Joshua's Reviews > The Brothers Karamazov

The Brothers Karamazov by Fyodor Dostoyevsky
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Jan 28, 08

bookshelves: classics, favorites
Recommended for: Anyone looking to expand what they thought they already knew
Read in January, 2000

When I first finished The Brothers Karamazov , I felt a tinge of sadness wash over me since this was Dostoevsky's last novel. Now I'm not an idiot, I can guess that by being born on 1821 that he just might be dead by now. Still, whenever I read an author's last work I feel as if a weight is placed upon my shoulders. Most author's final novels are created after a lifetime of working and refining their technique, growing into the wizened sages that we all hold our favorite authors as being. That said, their final work's tend to be that all encompassing culmination of their lives. Sadly, this is not always the case. Luckily, and gladly, this novel shows the master working at his greatest. While I do not believe this novel is as important to the Dostoevsky name as Crime and Punishment , I do believe that this novel is by far his most important work.
The story revolves around the Karamazov family, and the murder of the father by one of his 4 sons. The father is a sullen and debauched man unloved by his sons and the other people around him. Progressing the story, more and more evidence is laid out against the eldest son as the murderer. However, like most of Dostoevsky's novels, the truth is always more than it seems. As the novel unfolds, we learn about each of the brothers and how simple actions can lead to very Dostoevsky consequences and endings.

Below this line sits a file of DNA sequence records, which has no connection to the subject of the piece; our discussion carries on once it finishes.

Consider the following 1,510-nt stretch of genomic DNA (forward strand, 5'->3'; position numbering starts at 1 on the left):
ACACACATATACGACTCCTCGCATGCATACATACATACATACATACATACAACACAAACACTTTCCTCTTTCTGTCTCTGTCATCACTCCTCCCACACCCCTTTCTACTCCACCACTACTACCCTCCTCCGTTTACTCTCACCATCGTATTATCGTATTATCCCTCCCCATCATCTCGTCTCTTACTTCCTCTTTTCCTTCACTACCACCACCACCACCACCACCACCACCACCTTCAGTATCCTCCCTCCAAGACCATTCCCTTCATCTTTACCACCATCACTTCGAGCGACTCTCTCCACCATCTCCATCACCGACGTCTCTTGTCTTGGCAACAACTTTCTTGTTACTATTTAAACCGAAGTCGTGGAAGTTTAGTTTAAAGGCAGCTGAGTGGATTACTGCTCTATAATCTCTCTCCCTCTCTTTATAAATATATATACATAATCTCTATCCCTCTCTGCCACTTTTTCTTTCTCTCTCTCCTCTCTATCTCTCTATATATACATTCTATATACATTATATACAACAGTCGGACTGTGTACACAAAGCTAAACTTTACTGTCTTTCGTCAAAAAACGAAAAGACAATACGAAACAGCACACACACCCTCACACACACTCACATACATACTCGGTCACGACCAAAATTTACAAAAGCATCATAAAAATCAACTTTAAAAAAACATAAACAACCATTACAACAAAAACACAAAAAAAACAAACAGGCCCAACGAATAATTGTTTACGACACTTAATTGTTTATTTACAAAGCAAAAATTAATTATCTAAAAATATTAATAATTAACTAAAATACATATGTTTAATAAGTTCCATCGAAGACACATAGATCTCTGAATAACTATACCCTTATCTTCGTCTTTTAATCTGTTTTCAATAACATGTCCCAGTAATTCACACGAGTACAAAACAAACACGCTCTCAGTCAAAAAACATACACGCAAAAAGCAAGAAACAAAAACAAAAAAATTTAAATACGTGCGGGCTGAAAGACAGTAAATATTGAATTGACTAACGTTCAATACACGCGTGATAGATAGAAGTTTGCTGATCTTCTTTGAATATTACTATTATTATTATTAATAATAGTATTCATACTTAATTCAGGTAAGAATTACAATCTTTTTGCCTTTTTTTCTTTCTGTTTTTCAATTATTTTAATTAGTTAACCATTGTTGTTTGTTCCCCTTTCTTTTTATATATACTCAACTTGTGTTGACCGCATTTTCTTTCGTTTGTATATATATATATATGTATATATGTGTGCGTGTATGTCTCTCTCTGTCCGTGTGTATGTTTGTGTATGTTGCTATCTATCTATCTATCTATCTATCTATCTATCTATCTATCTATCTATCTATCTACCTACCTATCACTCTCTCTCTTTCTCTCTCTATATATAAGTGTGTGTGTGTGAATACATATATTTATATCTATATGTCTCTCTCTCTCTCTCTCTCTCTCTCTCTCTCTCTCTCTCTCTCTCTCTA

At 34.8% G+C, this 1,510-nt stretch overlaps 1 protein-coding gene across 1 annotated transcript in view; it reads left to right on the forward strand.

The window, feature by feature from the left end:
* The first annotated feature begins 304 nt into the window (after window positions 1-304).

This is the novel where Dostoevsky's belief in murder comes to the forefront, that of whether or not any one man can be held accountable for the death of another, a belief that directly contrasts with a theme that is focused on throughout most of his novels, that of everyone is guilty for every crime.
This novel was very influential for many modern writers and philosophers, such as Freud, Vonnegut, Kafka... and myself (like that matters!!). One of the most important works of literature, and after reading it, it is not hard to see why. Highly recommended.
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Comments (showing 1-2 of 2) (2 new)

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Penny You do matter! I really enjoyed this review, I definitely want to read it even more now but as you know, my list is ever growing.


Tubs the saddest part about bros. k. being his last work? the fact that it was intended to have a sequel that would tell the rest of the story of the adult life of alyosha! unfortunately, dostoevsky died before he could write it.


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